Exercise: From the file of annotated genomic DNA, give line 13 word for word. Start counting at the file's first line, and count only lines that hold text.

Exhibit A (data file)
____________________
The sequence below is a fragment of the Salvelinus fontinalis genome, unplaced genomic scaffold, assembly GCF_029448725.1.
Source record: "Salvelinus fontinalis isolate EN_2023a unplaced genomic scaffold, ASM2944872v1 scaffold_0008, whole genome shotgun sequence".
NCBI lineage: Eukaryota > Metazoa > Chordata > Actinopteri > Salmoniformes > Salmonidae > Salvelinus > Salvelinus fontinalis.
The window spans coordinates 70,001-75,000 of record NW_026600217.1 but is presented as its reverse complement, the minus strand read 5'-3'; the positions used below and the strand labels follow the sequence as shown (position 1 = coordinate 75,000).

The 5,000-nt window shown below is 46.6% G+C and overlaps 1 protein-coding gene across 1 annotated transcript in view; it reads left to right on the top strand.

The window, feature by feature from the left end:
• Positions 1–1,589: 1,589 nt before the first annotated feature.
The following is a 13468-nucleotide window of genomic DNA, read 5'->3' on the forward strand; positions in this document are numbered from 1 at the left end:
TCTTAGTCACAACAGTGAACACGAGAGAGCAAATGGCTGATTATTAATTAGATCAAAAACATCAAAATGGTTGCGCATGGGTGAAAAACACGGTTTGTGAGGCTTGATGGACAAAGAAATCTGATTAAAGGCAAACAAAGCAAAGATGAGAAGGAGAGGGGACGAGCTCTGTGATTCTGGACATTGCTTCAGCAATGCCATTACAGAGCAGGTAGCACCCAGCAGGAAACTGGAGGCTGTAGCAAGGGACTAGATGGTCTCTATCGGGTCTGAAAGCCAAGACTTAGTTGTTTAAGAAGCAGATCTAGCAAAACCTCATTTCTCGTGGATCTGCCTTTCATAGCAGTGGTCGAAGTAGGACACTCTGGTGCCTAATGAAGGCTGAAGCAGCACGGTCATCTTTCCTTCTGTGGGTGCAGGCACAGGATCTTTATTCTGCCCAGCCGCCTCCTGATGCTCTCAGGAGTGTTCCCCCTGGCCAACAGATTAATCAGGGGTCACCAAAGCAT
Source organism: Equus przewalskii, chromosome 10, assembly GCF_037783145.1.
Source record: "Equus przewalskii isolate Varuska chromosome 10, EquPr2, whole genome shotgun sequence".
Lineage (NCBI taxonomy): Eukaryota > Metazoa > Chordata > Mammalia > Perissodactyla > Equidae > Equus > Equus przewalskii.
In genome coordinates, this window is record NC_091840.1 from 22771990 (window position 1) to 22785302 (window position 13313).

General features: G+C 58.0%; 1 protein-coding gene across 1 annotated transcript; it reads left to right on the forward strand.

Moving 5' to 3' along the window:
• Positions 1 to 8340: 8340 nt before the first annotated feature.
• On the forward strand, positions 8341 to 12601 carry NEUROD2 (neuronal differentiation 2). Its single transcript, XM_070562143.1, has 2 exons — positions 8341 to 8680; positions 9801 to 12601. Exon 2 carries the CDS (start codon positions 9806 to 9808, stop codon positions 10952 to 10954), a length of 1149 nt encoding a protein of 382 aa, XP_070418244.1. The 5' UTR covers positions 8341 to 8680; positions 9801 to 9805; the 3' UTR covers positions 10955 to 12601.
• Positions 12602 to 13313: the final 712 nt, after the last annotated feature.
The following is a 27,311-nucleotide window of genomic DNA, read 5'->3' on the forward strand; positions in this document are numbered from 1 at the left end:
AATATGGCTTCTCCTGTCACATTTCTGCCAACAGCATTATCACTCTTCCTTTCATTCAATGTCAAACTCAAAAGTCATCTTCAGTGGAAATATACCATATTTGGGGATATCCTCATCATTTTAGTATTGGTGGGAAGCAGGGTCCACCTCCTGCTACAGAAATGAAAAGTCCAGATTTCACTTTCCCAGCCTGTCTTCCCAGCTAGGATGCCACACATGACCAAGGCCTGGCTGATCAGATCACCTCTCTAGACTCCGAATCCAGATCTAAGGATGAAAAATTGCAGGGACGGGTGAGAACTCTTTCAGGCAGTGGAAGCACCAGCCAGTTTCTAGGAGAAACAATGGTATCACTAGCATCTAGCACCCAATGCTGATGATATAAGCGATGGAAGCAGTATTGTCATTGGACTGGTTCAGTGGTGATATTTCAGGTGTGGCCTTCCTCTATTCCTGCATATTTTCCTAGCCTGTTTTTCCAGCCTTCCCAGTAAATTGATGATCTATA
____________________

In genome coordinates, this window is record NC_091840.1 from 22771990 (window position 1) to 22785302 (window position 13313).